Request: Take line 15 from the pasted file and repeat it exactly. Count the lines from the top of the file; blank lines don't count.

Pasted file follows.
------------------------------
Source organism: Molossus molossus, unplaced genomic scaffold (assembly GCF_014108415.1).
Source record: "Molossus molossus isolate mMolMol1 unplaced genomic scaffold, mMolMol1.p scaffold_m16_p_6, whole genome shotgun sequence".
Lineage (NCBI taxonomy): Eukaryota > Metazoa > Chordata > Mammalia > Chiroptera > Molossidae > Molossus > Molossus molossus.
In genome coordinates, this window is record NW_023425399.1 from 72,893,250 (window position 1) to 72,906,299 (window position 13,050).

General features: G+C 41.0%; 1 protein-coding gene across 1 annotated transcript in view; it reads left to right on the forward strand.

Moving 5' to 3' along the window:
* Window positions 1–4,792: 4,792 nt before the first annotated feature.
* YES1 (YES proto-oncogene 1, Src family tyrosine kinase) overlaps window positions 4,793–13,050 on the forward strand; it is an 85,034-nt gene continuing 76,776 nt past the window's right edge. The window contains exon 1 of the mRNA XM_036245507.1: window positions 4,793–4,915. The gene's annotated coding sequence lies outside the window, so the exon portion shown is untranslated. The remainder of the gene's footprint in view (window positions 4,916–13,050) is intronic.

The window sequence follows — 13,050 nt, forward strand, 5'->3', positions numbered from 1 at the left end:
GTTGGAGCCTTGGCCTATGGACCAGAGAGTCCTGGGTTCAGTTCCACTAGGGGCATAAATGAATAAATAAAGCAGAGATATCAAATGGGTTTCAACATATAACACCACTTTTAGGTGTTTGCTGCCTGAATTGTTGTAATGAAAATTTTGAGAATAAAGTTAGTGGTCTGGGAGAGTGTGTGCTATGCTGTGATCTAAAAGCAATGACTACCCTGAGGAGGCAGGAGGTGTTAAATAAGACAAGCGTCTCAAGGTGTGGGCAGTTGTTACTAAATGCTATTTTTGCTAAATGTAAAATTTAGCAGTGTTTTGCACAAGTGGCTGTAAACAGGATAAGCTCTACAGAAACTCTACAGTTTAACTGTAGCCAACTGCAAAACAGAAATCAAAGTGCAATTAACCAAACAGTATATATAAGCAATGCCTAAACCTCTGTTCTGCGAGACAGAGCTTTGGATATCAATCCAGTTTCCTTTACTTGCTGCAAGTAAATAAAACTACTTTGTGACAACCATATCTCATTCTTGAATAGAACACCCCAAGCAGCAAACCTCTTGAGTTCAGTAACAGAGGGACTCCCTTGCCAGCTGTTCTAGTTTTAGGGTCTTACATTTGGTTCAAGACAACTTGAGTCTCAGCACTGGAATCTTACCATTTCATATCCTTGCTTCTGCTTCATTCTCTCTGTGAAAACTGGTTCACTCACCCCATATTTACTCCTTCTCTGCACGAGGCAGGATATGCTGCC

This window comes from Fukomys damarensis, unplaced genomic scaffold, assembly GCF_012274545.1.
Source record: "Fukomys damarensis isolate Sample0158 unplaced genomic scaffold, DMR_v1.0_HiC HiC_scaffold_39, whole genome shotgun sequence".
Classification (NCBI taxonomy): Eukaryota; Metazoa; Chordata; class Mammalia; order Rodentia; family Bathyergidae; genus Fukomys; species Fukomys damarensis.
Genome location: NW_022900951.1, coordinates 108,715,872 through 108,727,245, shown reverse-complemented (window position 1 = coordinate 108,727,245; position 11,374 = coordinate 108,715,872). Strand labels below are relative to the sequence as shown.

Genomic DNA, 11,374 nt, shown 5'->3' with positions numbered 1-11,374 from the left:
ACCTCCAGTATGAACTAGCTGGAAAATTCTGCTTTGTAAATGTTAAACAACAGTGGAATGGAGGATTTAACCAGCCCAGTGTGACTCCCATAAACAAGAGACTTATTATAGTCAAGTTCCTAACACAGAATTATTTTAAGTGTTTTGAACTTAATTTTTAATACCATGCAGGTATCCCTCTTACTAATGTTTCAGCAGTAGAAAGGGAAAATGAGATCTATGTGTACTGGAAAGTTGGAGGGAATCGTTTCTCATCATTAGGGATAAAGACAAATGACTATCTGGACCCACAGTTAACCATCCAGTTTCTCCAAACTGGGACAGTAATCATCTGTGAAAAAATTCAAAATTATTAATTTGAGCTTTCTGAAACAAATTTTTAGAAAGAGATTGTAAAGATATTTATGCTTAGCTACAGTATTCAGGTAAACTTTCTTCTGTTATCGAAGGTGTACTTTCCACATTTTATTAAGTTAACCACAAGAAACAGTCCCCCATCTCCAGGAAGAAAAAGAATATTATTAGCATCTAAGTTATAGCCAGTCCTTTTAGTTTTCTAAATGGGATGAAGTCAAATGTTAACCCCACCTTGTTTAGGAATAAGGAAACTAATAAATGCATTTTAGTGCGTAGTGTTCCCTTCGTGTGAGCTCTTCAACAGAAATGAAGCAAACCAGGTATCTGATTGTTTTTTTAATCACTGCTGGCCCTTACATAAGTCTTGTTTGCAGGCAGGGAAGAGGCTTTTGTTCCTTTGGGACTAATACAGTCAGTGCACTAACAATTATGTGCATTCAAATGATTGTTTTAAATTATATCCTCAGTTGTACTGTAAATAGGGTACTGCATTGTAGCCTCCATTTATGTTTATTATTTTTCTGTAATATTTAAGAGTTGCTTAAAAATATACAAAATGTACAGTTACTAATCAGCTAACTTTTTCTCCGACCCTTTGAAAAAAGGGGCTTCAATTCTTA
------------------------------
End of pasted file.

Genomic DNA, 11,374 nt, shown 5'->3' with positions numbered 1-11,374 from the left: